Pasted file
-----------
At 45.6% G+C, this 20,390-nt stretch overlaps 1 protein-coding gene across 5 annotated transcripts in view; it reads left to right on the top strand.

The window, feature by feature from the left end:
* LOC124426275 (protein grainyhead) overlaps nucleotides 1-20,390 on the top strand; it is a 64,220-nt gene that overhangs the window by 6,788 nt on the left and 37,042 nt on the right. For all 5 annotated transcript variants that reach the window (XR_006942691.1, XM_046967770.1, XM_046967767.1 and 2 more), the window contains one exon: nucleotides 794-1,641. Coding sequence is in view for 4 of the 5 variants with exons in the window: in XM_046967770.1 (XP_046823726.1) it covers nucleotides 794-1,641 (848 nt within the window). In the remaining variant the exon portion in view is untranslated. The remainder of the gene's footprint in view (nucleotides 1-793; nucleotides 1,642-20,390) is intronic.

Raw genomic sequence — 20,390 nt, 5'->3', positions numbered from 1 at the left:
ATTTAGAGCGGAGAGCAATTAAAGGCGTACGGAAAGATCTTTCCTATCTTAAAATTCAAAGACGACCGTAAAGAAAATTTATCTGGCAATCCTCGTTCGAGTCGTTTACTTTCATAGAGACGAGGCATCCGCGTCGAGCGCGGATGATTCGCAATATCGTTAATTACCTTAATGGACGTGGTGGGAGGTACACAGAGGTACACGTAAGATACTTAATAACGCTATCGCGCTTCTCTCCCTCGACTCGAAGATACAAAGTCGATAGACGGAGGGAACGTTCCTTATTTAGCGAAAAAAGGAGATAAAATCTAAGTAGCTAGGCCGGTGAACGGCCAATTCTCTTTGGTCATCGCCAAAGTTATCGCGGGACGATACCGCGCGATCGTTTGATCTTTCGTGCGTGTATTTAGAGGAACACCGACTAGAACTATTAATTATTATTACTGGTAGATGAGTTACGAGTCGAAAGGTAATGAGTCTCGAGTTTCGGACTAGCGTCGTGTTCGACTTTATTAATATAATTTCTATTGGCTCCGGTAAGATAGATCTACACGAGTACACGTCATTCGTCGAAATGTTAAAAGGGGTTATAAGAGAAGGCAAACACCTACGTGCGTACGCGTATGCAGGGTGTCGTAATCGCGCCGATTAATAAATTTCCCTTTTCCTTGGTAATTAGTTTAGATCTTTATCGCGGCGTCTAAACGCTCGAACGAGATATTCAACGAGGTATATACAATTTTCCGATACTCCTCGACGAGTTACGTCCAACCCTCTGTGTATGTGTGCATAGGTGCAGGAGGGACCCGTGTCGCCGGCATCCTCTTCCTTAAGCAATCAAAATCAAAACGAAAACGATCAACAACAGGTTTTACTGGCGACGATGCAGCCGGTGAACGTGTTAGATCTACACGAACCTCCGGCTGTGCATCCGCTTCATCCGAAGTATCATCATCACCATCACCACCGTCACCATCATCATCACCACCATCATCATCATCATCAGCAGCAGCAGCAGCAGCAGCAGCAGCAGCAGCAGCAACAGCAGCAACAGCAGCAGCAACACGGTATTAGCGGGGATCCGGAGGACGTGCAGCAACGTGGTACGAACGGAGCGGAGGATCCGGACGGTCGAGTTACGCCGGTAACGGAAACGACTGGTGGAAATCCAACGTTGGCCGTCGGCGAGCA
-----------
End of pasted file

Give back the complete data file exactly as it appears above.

At 45.6% G+C, this 20,390-nt stretch overlaps 1 protein-coding gene across 5 annotated transcripts in view; it reads left to right on the top strand.

The window, feature by feature from the left end:
* LOC124426275 (protein grainyhead) overlaps nucleotides 1-20,390 on the top strand; it is a 64,220-nt gene that overhangs the window by 6,788 nt on the left and 37,042 nt on the right. For all 5 annotated transcript variants that reach the window (XR_006942691.1, XM_046967770.1, XM_046967767.1 and 2 more), the window contains one exon: nucleotides 794-1,641. Coding sequence is in view for 4 of the 5 variants with exons in the window: in XM_046967770.1 (XP_046823726.1) it covers nucleotides 794-1,641 (848 nt within the window). In the remaining variant the exon portion in view is untranslated. The remainder of the gene's footprint in view (nucleotides 1-793; nucleotides 1,642-20,390) is intronic.

Raw genomic sequence — 20,390 nt, 5'->3', positions numbered from 1 at the left:
ATTTAGAGCGGAGAGCAATTAAAGGCGTACGGAAAGATCTTTCCTATCTTAAAATTCAAAGACGACCGTAAAGAAAATTTATCTGGCAATCCTCGTTCGAGTCGTTTACTTTCATAGAGACGAGGCATCCGCGTCGAGCGCGGATGATTCGCAATATCGTTAATTACCTTAATGGACGTGGTGGGAGGTACACAGAGGTACACGTAAGATACTTAATAACGCTATCGCGCTTCTCTCCCTCGACTCGAAGATACAAAGTCGATAGACGGAGGGAACGTTCCTTATTTAGCGAAAAAAGGAGATAAAATCTAAGTAGCTAGGCCGGTGAACGGCCAATTCTCTTTGGTCATCGCCAAAGTTATCGCGGGACGATACCGCGCGATCGTTTGATCTTTCGTGCGTGTATTTAGAGGAACACCGACTAGAACTATTAATTATTATTACTGGTAGATGAGTTACGAGTCGAAAGGTAATGAGTCTCGAGTTTCGGACTAGCGTCGTGTTCGACTTTATTAATATAATTTCTATTGGCTCCGGTAAGATAGATCTACACGAGTACACGTCATTCGTCGAAATGTTAAAAGGGGTTATAAGAGAAGGCAAACACCTACGTGCGTACGCGTATGCAGGGTGTCGTAATCGCGCCGATTAATAAATTTCCCTTTTCCTTGGTAATTAGTTTAGATCTTTATCGCGGCGTCTAAACGCTCGAACGAGATATTCAACGAGGTATATACAATTTTCCGATACTCCTCGACGAGTTACGTCCAACCCTCTGTGTATGTGTGCATAGGTGCAGGAGGGACCCGTGTCGCCGGCATCCTCTTCCTTAAGCAATCAAAATCAAAACGAAAACGATCAACAACAGGTTTTACTGGCGACGATGCAGCCGGTGAACGTGTTAGATCTACACGAACCTCCGGCTGTGCATCCGCTTCATCCGAAGTATCATCATCACCATCACCACCGTCACCATCATCATCACCACCATCATCATCATCATCAGCAGCAGCAGCAGCAGCAGCAGCAGCAGCAGCAGCAACAGCAGCAACAGCAGCAGCAACACGGTATTAGCGGGGATCCGGAGGACGTGCAGCAACGTGGTACGAACGGAGCGGAGGATCCGGACGGTCGAGTTACGCCGGTAACGGAAACGACTGGTGGAAATCCAACGTTGGCCGTCGGCGAGCA